Gorilla trekking is one of the most amazing and intimate safari experiences that you can get. Here, we interview a staff member about her experiences with gorilla and chimp trekking, what to expect when you go, and even how to capture great photos. Read on for more!
Tell me about your gorilla trekking experience.
I recently experienced gorilla trekking for the first time in Uganda. While the gorilla trekking was amazing (more on that below!) I also found the entire experience of actually reaching the gorillas totally fascinating and exciting. During the trek, you get to see coffee plantations and tea plantations and local villages along the way. This is an awesome opportunity to learn about the culture, about the community, about the wildlife, conservation, and just an overall appreciation for the destination.
What happens during a gorilla trek?
In both Uganda and Rwanda, the actual trek involved taking switchbacks up the mountain until you find your gorilla family.
Once the gorillas have been located, you are able to go off the path. The forest is super dense, so your guide will use a machete to slash and swing, tearing down the jungle to make a path. You do leave your bags and your walking sticks behind because it’s sort of a crawling on all fours experience! This is where hiking boots and gloves come in handy, remember you are in the jungle!
Once you find the gorilla family and you go off the switchbacks, I would say the trekking is generally short from there. Once you find them, you settle in and sit and observe, let the gorillas get comfortable with your presence.
The silverback never minded all of us. He just carried on his merry way. All the females carry on with their young, lounging and foraging. They never really moved until the very end… they just stayed, which is good. You don’t want to encourage the gorillas to move or make them uncomfortable. The beautiful part is that you don’t realize you’re surrounded by the rest of the family until you turn around, and there’s a gorilla just sitting there.
What is the most exciting part about gorilla trekking?
A lot of people have close-up interactions with the silverback gorilla. We had a little bit of that. But I had one of the juveniles- it couldn’t have been a year old, it was tiny- and I don’t know what it was, but he came within a foot and was planning to continue coming, but his mom gave a tiny little noise and he scurried back. That was probably the coolest part of the whole gorilla trekking experience.
The babies feel comfortable and then they become parents, and the cycle will continue. The experience was good. It wasn’t a six-hour trek- I wanted it to be, but it wasn’t too too challenging. I thought going down was the harder part, you have to take your steps carefully. It was great!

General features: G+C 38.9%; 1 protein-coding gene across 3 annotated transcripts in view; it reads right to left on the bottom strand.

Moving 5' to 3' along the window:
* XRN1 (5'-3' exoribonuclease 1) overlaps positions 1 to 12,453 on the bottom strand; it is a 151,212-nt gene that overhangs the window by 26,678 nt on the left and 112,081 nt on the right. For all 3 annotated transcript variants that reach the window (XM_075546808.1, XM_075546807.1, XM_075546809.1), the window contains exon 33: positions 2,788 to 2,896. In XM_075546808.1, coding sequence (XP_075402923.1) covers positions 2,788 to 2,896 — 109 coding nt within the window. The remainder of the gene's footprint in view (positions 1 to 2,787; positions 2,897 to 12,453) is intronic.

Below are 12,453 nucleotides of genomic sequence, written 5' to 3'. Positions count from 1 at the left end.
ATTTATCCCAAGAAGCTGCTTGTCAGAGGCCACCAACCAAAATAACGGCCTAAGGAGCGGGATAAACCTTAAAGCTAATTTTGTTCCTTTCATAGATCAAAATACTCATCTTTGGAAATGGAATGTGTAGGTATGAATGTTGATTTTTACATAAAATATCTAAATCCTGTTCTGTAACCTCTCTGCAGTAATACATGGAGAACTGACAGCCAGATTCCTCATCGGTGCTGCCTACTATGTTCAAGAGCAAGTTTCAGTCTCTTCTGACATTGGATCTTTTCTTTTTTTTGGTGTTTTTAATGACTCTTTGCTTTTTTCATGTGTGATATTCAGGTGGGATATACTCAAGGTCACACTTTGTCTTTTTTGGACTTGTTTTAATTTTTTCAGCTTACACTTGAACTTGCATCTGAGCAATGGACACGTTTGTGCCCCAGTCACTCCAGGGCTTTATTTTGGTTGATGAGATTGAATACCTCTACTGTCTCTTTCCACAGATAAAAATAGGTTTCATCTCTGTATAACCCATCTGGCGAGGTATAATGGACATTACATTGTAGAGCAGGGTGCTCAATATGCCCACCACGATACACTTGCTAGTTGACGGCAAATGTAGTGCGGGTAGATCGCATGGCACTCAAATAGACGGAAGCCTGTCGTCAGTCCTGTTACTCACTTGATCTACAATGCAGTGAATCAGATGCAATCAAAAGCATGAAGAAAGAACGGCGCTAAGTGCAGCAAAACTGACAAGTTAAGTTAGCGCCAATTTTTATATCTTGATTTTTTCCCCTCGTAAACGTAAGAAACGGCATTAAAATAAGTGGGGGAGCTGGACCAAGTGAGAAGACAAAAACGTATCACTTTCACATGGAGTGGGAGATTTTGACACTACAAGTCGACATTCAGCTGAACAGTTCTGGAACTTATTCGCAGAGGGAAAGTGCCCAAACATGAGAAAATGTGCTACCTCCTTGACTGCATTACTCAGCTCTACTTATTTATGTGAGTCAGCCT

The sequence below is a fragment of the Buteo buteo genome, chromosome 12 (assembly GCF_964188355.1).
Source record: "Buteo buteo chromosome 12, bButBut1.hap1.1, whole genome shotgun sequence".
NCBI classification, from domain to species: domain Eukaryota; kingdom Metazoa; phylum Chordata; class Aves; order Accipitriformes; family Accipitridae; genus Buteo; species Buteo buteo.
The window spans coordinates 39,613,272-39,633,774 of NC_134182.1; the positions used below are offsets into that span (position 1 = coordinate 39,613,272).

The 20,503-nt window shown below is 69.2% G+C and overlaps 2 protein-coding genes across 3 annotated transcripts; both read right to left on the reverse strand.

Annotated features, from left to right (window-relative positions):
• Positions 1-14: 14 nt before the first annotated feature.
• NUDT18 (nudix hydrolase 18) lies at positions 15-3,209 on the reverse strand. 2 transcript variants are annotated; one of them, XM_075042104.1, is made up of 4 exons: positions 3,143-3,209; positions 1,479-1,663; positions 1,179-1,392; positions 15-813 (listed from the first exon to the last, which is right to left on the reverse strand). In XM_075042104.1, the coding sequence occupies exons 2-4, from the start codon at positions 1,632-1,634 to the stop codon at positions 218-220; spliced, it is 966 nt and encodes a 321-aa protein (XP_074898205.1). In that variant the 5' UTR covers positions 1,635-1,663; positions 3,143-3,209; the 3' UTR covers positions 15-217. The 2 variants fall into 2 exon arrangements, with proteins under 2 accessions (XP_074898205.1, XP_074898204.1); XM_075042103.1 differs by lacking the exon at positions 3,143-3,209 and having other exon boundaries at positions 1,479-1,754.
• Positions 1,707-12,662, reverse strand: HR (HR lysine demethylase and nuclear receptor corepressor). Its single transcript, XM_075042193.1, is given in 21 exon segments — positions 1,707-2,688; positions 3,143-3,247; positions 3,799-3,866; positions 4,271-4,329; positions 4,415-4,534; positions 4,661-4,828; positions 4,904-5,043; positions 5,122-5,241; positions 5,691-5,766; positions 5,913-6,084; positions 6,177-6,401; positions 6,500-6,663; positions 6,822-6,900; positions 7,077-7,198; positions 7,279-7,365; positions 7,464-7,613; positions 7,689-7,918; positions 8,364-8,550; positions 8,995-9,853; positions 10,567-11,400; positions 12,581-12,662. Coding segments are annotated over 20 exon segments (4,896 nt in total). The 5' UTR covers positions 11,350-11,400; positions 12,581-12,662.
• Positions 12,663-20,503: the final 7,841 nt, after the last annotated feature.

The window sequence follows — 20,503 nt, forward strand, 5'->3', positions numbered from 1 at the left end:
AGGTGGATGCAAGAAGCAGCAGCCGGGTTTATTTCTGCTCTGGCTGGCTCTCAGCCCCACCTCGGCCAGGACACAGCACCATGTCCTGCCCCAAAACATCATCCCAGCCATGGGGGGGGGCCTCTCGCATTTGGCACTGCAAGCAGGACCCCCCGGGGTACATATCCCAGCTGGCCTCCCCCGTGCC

How did you prepare for your trip?
Our packing list was a big part of it- we (Rothschild Safaris) have a section about what to bring for gorilla trekking, and I found that guide really, really helpful. The three most important things are a light rain slicker or jacket, because it will always rain, even during the dry season. It’s the jungle, you should prepare for some moisture. The hiking boots- definitely with some ankle support because it is steep and the rocks are loose. You want to make sure you are supported the whole way up. And running gloves. Having that ability to use your hands without cuts. Also- socks that go over your pants to protect you from cockleburs. That would be my preparing.
Do you need to be in good shape?
Almost anyone can go gorilla trekking, although we do recommend our travelers have an average fitness level as trekking can be anywhere from 1-6 hours. Probably you shouldn’t go if you just sit on the couch, but you don’t have to be a marathoner to enjoy it.
Who do you recommend gorilla trekking for?
I think truly almost anyone can do it. Most adults are absolutely able to go. And I think you absolutely should do it. There are not very many gorillas left, and it’s one of those once in a lifetime opportunities. It really is… it really does bring a lot of people to tears. The gorillas are so peaceful and so comfortable, and to think anyone would harm them is just mind boggling. Everyone should try gorilla trekking, as long as you aren’t trying to go from no physical activity to a trek.
What are the accommodations like?
There are all sorts of accommodations, from safari lodges to ones that are structured more like the camps that you see on safari. My favorite property was probably Gorilla Forest Camp. It was more tented, and I generally like the tented accommodations. It was beautifully done and the gorillas will sometimes come down from the mountain and walk around the property- both in Uganda and Rwanda, but it’s nice to be tucked into the jungle there. So yes, the accommodations are great and very similar to safari and definitely up to the Rothschild Safaris standard.
Could you talk a little about the differences between Rwanda and Uganda?
The first difference is the proximity of where you trek to the cities where you arrive. Kigali is where you fly into Rwanda, and that is a 2-3 hour drive to Volcanoes National Park, where the gorillas are located. It’s very close and easy to do. I would recommend a gorilla trek here as an extension to a safari in Kenya or Tanzania.